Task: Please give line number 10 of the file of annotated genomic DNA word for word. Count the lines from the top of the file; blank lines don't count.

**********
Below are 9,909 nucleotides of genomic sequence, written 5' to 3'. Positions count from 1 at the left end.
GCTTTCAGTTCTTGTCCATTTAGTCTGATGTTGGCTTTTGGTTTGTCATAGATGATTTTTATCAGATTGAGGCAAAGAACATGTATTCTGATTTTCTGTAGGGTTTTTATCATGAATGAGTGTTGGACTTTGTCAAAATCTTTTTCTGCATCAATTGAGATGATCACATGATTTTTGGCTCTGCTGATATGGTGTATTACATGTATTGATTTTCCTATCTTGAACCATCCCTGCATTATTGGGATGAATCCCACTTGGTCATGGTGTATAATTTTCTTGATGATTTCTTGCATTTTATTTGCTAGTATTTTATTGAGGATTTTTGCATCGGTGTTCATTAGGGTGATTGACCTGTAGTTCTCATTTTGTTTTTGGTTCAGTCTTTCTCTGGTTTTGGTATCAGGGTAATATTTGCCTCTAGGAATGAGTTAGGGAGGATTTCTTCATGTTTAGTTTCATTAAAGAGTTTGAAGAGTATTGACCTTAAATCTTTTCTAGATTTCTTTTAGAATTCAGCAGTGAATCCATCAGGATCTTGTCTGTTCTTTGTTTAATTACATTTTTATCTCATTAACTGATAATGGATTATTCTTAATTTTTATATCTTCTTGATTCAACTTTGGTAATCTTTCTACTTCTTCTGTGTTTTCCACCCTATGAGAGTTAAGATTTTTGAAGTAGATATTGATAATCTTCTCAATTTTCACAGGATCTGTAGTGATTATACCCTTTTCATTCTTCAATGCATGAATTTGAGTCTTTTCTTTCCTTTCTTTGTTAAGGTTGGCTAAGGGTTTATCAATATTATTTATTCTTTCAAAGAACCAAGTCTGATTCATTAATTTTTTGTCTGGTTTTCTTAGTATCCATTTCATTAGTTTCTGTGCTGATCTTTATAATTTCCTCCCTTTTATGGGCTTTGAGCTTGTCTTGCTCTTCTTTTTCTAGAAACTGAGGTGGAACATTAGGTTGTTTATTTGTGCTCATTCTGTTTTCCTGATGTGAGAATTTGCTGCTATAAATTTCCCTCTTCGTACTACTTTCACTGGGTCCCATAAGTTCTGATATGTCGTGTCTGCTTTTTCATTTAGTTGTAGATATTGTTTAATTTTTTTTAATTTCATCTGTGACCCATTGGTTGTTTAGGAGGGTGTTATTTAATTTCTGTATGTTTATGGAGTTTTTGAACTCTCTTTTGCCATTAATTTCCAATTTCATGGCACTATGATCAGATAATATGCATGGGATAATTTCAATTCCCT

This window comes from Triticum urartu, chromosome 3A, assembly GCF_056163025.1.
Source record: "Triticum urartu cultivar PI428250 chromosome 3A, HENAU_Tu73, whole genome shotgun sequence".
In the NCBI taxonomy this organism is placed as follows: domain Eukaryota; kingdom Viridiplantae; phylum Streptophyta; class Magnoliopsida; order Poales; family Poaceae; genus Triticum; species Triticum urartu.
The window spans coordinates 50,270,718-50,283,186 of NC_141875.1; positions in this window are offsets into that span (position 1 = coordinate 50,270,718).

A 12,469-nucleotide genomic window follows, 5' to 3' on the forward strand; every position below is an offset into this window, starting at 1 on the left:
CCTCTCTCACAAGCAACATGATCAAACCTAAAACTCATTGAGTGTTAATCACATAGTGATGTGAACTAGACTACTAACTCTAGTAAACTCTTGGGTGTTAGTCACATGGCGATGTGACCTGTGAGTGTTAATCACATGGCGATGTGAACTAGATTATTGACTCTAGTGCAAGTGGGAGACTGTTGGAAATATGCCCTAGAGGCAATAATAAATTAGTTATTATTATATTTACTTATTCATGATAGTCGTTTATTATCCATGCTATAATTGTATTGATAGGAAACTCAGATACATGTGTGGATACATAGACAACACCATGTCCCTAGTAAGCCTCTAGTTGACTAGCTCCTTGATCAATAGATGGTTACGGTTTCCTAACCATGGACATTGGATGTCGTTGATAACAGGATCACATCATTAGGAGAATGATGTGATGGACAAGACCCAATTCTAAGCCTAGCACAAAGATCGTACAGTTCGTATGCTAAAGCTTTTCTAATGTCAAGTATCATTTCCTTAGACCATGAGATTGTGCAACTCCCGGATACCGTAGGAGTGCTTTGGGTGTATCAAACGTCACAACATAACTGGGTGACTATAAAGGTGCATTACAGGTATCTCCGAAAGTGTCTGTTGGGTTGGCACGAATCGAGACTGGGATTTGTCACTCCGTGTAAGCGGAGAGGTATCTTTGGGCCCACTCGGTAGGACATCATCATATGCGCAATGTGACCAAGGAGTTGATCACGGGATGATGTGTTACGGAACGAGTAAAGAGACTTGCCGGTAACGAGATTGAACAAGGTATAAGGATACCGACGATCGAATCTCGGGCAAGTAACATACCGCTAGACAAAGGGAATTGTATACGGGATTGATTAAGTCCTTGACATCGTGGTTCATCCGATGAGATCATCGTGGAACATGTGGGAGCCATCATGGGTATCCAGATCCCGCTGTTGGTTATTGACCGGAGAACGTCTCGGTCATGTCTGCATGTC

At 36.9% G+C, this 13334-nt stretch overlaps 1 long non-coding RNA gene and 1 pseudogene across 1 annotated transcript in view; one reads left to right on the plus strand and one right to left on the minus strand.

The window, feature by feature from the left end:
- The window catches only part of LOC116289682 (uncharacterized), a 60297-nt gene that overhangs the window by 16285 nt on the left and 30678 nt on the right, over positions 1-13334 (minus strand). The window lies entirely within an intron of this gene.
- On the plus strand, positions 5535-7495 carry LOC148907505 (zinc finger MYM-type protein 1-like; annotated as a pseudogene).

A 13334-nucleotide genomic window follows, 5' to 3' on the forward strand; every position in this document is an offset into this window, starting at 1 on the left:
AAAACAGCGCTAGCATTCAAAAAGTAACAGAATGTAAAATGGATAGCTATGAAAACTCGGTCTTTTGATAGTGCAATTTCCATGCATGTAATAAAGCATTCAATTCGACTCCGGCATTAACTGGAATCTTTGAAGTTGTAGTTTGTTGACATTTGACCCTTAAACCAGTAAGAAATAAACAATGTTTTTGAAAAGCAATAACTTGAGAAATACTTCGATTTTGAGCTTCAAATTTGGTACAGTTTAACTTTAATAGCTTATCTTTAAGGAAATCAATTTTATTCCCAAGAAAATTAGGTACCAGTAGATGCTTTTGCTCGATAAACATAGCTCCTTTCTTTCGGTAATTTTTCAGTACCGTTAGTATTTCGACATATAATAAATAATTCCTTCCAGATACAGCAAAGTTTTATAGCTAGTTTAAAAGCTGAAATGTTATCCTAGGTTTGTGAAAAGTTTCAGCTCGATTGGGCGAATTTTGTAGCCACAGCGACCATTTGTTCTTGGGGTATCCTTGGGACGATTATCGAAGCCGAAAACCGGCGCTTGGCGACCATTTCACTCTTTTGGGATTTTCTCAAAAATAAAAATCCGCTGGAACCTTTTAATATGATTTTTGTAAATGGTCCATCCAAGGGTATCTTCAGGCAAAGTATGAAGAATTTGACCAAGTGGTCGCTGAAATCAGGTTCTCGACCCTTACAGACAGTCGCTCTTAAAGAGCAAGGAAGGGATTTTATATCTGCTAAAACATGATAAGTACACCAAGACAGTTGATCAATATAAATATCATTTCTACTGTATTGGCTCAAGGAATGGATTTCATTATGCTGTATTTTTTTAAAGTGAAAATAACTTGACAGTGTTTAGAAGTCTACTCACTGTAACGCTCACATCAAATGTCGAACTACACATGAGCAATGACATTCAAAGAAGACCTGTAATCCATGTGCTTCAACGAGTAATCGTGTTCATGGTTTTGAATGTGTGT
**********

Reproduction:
The window, feature by feature from the left end: